It's a big planet and the law protecting trade marks varies from country to country. In some places it is easier to protect and enforce your rights than others. Some countries provide some rights to first users of a mark; others afford rights strictly to the first person or company to register the mark. If you trade internationally then, if you can afford to do so, it is preferable to register your trade marks in your main markets.
Generally, there are two ways to obtain trade mark registrations around the world. Firstly, trade marks can be protected by registration in most countries of the world by way of a direct application that is filed at the national Trade Mark Registry. As an alternative, and a particularly useful option where more extensive protection is required, a trade mark can be protected in multiple jurisdictions by way of an International Registration under the Madrid Protocol which designates the territories of interest to obtain bespoke international protection.
Once an application to register a new trade mark has been filed, subsequent applications to register the same trade mark in other countries that are filed within six months of the orginal application can often claim priority from the first application. Most countries will accept priority claims, and the effect of making a claim is that the later applications are deemed to have been filed on the same date as the first application. The advantage of this is that if applications for conflicting trade marks are filed during the so-called 'priority period', that is, the time between the orginal and subsequent applications, they will not block the later applications which, because of the priority claim, are treated as if they were the earlier marks. Claiming priority is not essential, but as the fees for making the claim are typically modest, we recommend that trade mark owners make use of this option where possible.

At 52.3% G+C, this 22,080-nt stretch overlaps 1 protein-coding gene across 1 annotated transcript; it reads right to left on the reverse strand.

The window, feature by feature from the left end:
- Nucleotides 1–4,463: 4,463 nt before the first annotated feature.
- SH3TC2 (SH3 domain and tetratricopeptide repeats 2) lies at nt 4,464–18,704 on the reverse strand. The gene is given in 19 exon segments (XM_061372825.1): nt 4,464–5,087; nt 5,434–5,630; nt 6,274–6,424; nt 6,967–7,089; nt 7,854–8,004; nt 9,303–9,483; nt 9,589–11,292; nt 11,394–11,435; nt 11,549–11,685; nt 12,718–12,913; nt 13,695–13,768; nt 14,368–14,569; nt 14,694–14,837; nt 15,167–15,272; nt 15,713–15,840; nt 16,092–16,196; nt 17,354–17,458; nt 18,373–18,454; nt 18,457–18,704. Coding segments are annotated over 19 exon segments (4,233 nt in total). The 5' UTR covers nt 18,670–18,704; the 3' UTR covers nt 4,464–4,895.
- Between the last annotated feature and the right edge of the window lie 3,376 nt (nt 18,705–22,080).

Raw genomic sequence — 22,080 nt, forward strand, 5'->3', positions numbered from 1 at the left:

Seeking protection for trade marks in the UK and EU by way of direct UK trade mark applications and EU trade mark applications is discussed in our specific pages on those topics. We also act for clients who wish to protect their trade marks around the world, whether that is in just one or two countries, or more extensively.
Most countries in the world offer the possibility of registering a trade mark by filing an application in that country. There are also some supra-national schemes that simplify the process of registering a trade mark in a particular region, such as the Benelux trade mark registration which covers Belgium, the Netherlands and Luxembourg, and the ARIPO application which covers a number of African states.
The trade mark application procedure is broadly similar in all countries, although there are of course differences between jurisdictions. Applications are typically examined to check that the mark applied for is the type of mark that can be registered (examination on absolute grounds), but the extent to which applications are examined to ensure they do not conflict with existing trade marks (examination on relative grounds) varies considerably. Some trade mark registries will refuse an application if conflicting trade marks exist, for example, in China and the US, while in other countries this is considered to be a commercial decision for the owners of earlier rights, for example, in the UK. Most countries classify goods and services into classes, and a standard international classification system is widely used, although local interpretation does vary, so wording that is accepted in one country may not be allowed in another. Many countries allow multi-class applications, while those in which only single class applications are available, such as the Middle Eastern and some Asian countries, tend to be more expensive.
We are able to provide detailed advice on requirements and procedures in individual countries throughout the world, and work closely with expert advisers in all jurisdictions.
Registrations under the Madrid Protocol
As well as the option of filing direct applications, there is an international registration scheme administered by the World Intellectual Property Office (WIPO) and referred to as the Madrid Protocol. An applicant must first have an application or registration in their home territory and then an international application is filed with WIPO. While this is not always the best option, it can be an efficient and cost-effective option when seeking international protection in several countries. We provide an introduction to the Madrid Protocol here and a summary of the Madrid Protocol registration procedure here.
If you would like advice on, or cost estimates for, protecting your trade mark internationally, whether a single application in one country or an extensive multi-national filing program, please do not hesitate to contact us, or write directly to our trade mark attorneys Liz Lowe or Alistair Hindle.